To test the validity of self-reported work-related illness data from the LFS, a sample of respondents reporting a work-related illness in the 2010 LFS were re-interviewed and asked for further details about their illness and its connection with work. With their permission, their doctor was also contacted and asked for further information and a view of the link between the illness and work. An expert panel was convened to review all this information and make an assessment of the nature of the link.
Results of the investigation5 (published in March 2013) concluded that self-reports of work-related illness are broadly reliable. The level of possible mistaken reports will to some extent be counter-balanced by opposite biases. In particular, just as individuals may ascribe the cause of their illness to work when there is no such link, there will be others who fail to recognise a link with working conditions when there is one. Given this, and the fact that there is no available –measure of work-related illness without some kind of error, it is better to continue to work with estimates as they emerge from the LFS. Leaving them as they are directly reflects the survey process, and maintains continuity with past data in the series.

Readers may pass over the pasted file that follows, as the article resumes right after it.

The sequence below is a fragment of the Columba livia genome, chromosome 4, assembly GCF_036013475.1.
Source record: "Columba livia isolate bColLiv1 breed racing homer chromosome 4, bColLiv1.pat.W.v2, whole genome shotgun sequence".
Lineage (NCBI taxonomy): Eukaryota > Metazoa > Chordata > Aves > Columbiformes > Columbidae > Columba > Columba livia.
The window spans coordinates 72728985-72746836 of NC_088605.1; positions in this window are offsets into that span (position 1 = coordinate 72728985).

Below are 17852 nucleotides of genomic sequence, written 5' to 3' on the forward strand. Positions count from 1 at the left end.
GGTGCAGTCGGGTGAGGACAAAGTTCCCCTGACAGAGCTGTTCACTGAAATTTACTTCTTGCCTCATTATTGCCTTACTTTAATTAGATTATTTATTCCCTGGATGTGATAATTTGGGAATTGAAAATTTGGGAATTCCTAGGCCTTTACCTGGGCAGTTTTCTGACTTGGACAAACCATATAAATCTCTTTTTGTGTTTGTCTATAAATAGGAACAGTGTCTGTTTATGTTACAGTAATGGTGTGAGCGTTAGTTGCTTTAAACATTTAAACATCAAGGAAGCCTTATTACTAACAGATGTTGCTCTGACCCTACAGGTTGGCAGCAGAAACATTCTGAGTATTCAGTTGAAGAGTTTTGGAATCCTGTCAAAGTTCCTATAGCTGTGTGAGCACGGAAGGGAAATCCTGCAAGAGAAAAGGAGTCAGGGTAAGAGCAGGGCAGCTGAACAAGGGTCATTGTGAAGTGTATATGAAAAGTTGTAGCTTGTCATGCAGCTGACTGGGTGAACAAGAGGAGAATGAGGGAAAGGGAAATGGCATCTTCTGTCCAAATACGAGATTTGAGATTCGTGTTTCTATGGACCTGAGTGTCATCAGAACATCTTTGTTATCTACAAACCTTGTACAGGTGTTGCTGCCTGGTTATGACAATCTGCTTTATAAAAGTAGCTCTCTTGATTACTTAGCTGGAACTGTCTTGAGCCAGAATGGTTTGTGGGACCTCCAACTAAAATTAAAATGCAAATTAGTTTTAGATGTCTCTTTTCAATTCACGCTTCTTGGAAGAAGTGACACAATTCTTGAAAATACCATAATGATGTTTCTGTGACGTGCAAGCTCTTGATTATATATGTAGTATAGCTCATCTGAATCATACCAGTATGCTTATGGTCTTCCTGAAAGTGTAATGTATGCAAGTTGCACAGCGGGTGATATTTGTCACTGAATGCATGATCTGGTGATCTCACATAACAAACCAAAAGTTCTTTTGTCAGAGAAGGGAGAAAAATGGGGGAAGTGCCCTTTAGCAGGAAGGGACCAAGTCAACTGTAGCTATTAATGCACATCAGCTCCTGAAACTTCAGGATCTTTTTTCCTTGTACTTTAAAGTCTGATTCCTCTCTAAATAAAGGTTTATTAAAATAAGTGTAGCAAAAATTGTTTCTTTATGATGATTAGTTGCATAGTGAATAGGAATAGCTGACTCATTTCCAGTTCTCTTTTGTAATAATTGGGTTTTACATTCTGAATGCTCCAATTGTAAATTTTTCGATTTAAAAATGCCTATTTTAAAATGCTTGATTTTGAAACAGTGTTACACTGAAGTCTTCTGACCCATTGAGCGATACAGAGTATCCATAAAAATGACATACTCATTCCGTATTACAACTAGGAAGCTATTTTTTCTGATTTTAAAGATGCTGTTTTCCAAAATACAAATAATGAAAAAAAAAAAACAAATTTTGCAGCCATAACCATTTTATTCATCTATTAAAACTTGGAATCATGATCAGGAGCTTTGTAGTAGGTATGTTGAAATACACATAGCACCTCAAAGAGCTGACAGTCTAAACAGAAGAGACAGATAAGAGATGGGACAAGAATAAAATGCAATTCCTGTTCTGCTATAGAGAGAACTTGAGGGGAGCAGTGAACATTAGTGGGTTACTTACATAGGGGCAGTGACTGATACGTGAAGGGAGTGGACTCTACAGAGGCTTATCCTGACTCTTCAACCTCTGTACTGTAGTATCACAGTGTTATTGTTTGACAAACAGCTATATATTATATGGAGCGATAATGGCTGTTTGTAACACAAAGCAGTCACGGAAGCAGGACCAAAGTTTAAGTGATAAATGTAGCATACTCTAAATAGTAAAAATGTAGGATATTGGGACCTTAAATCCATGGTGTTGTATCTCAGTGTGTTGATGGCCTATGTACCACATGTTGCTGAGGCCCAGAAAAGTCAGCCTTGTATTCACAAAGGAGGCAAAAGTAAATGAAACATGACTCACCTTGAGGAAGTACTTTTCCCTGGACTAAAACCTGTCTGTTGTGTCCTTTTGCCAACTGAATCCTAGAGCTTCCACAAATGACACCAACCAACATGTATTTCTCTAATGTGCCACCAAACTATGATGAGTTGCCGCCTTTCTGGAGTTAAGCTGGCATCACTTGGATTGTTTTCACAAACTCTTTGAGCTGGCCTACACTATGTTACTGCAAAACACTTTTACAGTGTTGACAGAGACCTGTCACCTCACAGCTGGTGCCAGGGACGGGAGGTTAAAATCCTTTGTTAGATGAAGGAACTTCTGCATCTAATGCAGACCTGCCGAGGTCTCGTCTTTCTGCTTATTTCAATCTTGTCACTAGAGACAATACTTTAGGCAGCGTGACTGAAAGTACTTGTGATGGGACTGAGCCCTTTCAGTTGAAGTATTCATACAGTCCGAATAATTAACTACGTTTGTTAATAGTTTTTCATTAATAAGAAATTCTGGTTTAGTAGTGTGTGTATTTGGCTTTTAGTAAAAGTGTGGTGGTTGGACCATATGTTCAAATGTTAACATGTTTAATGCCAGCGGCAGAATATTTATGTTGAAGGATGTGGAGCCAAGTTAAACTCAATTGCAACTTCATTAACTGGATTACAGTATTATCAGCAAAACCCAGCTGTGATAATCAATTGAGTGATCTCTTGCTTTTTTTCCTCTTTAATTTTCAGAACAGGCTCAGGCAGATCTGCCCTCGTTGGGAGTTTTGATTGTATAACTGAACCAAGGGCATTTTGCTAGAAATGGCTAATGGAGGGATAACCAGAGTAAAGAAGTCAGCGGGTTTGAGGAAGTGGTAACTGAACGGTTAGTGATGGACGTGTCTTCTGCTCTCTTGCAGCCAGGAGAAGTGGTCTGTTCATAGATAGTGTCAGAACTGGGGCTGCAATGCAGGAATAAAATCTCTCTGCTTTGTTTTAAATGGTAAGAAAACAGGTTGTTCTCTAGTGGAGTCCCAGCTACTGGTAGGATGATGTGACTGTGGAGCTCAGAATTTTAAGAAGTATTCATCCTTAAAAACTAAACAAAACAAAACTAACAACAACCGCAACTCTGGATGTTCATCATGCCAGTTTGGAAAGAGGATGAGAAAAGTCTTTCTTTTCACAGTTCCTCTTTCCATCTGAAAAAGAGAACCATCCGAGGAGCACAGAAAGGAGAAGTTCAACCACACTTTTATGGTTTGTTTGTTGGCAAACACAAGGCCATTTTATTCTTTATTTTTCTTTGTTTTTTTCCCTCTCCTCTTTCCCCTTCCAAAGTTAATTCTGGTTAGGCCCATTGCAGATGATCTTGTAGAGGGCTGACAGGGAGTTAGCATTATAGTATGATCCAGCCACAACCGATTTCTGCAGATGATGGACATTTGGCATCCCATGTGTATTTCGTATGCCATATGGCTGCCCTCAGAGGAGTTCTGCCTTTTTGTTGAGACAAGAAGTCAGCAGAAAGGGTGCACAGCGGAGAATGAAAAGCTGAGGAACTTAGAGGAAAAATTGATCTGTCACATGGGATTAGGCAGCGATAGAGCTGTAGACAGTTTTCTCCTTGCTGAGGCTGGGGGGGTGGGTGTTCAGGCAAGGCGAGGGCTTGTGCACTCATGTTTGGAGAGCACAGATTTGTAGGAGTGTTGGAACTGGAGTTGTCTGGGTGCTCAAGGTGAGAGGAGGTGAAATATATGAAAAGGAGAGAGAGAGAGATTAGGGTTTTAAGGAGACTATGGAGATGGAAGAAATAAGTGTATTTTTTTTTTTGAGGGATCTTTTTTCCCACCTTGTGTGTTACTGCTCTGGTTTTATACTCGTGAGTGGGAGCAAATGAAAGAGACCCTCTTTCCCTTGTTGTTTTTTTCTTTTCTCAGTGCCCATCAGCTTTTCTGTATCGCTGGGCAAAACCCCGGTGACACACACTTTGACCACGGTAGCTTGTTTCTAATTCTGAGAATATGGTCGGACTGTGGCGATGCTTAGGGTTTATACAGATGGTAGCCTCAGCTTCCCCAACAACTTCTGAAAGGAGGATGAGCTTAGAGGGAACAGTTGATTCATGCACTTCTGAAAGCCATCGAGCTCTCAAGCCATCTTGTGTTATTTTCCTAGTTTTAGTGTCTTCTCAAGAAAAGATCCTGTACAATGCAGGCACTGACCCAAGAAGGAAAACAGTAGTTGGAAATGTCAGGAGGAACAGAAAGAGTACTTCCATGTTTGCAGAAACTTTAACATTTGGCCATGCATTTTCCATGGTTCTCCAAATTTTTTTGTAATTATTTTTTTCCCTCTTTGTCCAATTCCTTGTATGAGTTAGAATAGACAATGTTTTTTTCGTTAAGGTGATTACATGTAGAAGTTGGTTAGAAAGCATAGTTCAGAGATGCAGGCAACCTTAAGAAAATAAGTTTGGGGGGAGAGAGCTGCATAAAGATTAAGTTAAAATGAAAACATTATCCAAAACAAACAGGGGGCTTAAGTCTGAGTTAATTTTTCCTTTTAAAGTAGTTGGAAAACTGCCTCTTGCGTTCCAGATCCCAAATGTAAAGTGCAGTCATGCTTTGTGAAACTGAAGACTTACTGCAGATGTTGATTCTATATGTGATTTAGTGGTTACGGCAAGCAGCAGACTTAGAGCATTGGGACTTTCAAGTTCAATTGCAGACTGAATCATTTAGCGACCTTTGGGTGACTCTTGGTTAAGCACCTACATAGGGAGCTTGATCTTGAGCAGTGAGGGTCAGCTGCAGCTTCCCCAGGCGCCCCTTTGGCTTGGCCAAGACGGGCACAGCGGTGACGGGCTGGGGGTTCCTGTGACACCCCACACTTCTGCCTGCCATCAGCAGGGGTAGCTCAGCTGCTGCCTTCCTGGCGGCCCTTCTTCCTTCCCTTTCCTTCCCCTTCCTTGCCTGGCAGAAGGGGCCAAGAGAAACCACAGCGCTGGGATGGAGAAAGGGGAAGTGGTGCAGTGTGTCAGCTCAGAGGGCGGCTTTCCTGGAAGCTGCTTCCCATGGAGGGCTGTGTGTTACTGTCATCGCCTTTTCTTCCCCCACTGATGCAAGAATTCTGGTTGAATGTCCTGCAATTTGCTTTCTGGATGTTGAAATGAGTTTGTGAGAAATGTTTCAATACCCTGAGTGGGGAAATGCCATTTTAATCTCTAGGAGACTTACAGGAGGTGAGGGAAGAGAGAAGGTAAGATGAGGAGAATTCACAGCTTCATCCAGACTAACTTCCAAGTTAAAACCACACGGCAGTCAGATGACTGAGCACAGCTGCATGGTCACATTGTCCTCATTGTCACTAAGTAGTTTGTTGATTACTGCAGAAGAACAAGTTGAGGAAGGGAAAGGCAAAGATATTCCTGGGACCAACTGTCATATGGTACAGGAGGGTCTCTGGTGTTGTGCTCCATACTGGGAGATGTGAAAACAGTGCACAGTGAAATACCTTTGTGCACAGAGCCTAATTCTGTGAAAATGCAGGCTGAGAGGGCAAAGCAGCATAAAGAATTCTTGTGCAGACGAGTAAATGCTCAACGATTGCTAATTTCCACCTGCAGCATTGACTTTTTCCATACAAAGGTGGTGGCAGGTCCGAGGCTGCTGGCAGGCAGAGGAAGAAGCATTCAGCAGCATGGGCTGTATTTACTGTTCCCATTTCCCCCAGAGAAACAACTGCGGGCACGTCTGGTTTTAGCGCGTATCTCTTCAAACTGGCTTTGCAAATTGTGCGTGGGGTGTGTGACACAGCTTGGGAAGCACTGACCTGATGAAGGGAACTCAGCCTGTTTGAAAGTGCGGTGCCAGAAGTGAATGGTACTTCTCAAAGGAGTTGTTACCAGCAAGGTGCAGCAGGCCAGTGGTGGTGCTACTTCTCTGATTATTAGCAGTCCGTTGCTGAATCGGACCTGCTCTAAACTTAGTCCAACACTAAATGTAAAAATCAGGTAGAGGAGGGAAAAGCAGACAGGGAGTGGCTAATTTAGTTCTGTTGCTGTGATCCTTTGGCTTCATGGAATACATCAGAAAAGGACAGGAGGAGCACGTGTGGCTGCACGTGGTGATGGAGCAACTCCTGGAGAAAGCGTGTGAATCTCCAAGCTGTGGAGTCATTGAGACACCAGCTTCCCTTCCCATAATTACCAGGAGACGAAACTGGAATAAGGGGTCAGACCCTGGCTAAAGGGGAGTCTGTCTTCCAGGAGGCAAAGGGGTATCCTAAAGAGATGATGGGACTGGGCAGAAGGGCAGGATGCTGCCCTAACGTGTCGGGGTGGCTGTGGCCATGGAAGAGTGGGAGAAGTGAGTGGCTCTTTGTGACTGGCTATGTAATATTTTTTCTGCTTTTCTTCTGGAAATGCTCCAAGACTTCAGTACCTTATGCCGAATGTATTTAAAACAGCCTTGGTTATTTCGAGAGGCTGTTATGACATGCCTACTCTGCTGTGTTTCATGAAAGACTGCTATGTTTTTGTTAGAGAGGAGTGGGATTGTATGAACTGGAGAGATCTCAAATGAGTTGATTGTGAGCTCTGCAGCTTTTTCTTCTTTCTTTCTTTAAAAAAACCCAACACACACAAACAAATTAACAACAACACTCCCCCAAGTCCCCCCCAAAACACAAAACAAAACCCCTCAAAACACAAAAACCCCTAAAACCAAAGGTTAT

A similar follow-up study was completed in 19956, and the message was consistent with the latest study. Results are reasonably reliable and when sensibly interpreted, surveys of self-reports provide valid information not available from other sources.
The level of reliability (from both studies), together with the statistical advantages of a large nationally representative sample providing a wide range of demographic and employment-related data, justifies the use of this measure as a major component of a range of statistical measures of work-related illness.
5 J R Jones, J T Hodgson and S Webster: Follow-up and assessment of self reports of work-related illness in the Labour Force Survey
6 J R Jones, J T Hodgson, T A Clegg and R C Elliott: Self-reported work-related illness in 1995: Results from a household survey